What Jim expected to see underwater

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21 January 2007



On the Catalina Express

We took the Catalina Express ferry from Long Beach ( a 2 hour drive, leaving San Diego at 5:30 AM). The day was sunny and nice, but as you can see, this is not their busy season. The ride to Catalina Island takes about an hour.


Jim & K8 at Casino Point

Here we are, at Casino Point in Catalina, ready for our 2 ocean dives. It's the middle of January, but it's sunny and warm enough in the sun. The water is cold - about 55 degree Fahrenheit (13 degrees Celsius)



Casino Point

The park is named for the imposing round building known as the Casino, the most familiar landmark of the quaint resort town of Avalon. The structure, built in 1929, has never housed a gambling establishment. Once dedicated to ballroom dancing, it now serves as a movie theater and hall for special functions. Literally in its shadow, along the outer, northern wall of the Avalon Harbor breakwater, lies Casino Point underwater park. This Avalon city park, designated in 1964, is located only 22 miles (35 km) – a one hour boat trip - from greater Los Angeles on the 76-square-mile (197-km2) Catalina island.


Casino from the water

After making dives the previous day at La Jolla Shores that required us to swim out while being hit with 3 foot waves, the entry at Casino Point was nearly effortless. We just walked down the stairs, flopped into the water, and were greeted by many, many fish.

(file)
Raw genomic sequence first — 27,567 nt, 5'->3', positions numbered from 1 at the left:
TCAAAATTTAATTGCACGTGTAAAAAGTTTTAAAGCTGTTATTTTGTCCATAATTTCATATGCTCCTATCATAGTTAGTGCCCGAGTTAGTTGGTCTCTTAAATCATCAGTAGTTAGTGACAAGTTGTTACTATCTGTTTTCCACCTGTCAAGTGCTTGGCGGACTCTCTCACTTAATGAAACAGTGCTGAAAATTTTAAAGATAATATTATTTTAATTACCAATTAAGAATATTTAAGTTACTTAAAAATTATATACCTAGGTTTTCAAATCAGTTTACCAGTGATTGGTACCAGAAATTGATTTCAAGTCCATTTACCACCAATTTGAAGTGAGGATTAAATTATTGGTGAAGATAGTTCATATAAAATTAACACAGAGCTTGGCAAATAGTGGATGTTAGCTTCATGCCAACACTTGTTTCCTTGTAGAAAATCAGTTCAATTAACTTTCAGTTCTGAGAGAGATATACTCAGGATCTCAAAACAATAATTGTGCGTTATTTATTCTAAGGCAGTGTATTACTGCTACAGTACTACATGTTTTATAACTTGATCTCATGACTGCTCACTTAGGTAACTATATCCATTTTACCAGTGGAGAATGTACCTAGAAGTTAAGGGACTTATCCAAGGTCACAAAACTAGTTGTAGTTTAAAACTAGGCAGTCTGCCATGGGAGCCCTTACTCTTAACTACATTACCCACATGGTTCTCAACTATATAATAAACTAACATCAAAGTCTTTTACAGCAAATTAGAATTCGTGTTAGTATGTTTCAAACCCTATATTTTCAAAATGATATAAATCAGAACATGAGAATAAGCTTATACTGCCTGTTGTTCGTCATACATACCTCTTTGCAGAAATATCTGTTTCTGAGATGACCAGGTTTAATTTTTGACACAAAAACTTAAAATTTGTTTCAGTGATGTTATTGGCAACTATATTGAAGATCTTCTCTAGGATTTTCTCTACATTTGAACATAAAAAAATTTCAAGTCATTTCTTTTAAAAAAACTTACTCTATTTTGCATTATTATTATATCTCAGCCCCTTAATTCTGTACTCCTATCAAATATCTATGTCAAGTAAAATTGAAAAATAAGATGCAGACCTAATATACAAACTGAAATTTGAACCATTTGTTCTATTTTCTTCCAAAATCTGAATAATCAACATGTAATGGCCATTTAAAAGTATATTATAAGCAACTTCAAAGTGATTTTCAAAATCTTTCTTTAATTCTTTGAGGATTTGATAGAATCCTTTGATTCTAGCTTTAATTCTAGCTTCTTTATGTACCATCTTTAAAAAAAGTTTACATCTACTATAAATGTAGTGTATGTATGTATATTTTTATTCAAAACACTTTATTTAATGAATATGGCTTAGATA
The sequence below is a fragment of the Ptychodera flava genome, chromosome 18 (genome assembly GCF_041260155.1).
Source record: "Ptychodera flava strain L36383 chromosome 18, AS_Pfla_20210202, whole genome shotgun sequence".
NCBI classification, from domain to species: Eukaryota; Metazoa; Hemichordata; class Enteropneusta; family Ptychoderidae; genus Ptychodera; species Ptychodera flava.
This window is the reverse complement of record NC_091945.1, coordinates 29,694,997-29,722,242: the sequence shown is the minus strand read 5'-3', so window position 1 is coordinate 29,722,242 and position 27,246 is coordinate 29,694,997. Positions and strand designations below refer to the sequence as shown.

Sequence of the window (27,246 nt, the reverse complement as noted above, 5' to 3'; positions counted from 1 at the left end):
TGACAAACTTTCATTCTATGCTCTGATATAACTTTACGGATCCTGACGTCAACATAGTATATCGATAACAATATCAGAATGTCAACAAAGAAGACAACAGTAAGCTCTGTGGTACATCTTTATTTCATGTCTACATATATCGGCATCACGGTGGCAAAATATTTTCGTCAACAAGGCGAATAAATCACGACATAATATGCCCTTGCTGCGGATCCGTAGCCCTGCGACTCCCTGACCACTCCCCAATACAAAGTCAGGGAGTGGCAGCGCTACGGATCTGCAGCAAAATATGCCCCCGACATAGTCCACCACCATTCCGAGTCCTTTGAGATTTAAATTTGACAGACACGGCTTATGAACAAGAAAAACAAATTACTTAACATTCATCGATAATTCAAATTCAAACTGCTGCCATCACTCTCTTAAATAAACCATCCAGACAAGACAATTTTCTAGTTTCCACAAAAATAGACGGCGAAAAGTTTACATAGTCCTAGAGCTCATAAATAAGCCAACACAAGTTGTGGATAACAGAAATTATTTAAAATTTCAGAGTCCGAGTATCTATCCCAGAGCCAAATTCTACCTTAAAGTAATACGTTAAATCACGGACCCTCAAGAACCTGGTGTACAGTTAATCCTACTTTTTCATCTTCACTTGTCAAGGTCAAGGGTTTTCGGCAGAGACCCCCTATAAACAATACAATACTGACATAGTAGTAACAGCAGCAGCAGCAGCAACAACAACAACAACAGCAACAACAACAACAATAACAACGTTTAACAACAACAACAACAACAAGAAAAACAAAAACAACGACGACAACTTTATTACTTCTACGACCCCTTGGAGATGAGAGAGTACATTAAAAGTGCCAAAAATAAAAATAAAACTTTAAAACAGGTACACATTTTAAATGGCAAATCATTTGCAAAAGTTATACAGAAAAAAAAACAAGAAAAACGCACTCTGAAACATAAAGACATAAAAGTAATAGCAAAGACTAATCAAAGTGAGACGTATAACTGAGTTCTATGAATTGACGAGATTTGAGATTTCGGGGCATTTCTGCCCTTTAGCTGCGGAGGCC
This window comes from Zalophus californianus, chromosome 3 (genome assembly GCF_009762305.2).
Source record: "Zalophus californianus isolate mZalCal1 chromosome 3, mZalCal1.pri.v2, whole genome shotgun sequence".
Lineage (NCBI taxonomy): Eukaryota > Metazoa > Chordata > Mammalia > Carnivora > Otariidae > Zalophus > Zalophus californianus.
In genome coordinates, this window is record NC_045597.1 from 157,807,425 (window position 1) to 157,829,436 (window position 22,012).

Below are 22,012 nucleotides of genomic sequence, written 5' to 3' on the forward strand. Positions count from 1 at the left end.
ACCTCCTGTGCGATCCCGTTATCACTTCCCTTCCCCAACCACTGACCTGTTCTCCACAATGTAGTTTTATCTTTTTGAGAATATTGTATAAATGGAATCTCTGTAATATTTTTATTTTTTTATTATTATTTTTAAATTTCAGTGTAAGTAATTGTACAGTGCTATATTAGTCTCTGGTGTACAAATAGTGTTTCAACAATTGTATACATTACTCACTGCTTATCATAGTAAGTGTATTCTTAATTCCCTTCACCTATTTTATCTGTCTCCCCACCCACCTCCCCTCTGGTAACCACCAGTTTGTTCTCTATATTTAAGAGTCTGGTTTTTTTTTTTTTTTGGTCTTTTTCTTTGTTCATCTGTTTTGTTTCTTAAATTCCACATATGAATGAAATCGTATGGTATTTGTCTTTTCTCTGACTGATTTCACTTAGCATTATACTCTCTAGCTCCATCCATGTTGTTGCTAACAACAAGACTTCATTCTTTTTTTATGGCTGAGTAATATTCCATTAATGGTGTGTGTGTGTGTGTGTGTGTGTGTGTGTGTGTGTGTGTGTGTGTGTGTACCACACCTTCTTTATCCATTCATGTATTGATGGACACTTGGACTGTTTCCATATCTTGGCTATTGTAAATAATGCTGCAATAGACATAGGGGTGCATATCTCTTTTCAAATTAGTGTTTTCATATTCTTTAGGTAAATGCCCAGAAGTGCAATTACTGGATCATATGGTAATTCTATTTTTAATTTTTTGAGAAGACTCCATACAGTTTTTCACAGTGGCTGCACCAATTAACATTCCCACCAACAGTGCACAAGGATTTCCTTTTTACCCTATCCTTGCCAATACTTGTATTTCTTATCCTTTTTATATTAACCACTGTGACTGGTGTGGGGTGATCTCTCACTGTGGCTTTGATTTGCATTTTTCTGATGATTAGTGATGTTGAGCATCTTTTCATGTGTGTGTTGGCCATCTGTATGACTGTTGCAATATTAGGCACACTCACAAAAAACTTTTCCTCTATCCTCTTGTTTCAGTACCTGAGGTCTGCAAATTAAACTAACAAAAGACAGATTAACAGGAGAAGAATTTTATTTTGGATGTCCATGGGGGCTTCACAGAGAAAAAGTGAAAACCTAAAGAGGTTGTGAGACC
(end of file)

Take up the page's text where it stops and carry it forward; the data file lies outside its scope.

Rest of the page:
The fish life at Casino Point was fantastic. The bright orange garibaldi would swim right up to your mask. We also saw kelpfish, sea urchins, damselfish, senoritas, anemone, sea cucumbers and Oscar, a large, locally famous, sheephead.


Casino Pt Map

This designated diving area is off-limits to the masses of pleasure boaters who enjoy Catalina's sheltered waters. A string of marker buoys denotes its boundaries, which measure roughly 200 yards (183 m) along the shore and extend 100 yards (91 m) seaward. Entries and exits are made from shore just beyond the Casino.

Because fishing, game collecting, and boating are all prohibited, marine life in the park reflects a healthy, kelp-based ecosystem. Feather boa and elkhorn kelp grow in the shallower waters, but giant kelp dominates below 25 feet (8 m). In addition to the trademark orange garibaldis, divers are likely to spot senoritas, rock wrasse, yellowtail, and white and black bass. Seals and sea lions are not uncommon. Oscar, a huge sheephead, hangs around looking for food. Horn sharks hide among the boulders of the breakwater, and angel sharks cruise the sand. As for invertebrates, three species of sea urchins live here, plus numerous brittle stars, sea cucumbers, hydroids, gorgonians, anemones, and nudibranchs, as well as crabs and lobsters. Strewn around the bottom are several small, wrecks, including the Sue-Jac, a cement-hulled schooner.


K8 & Kevin

Katie and Kevin (our SCUBA dive buddy, who signed up for the course after watching a movie with lots of warm water, pretty fish, sunshine and beautiful women in bikinis) on our return boat trip after completing the course and becoming Certified SCUBA Divers..


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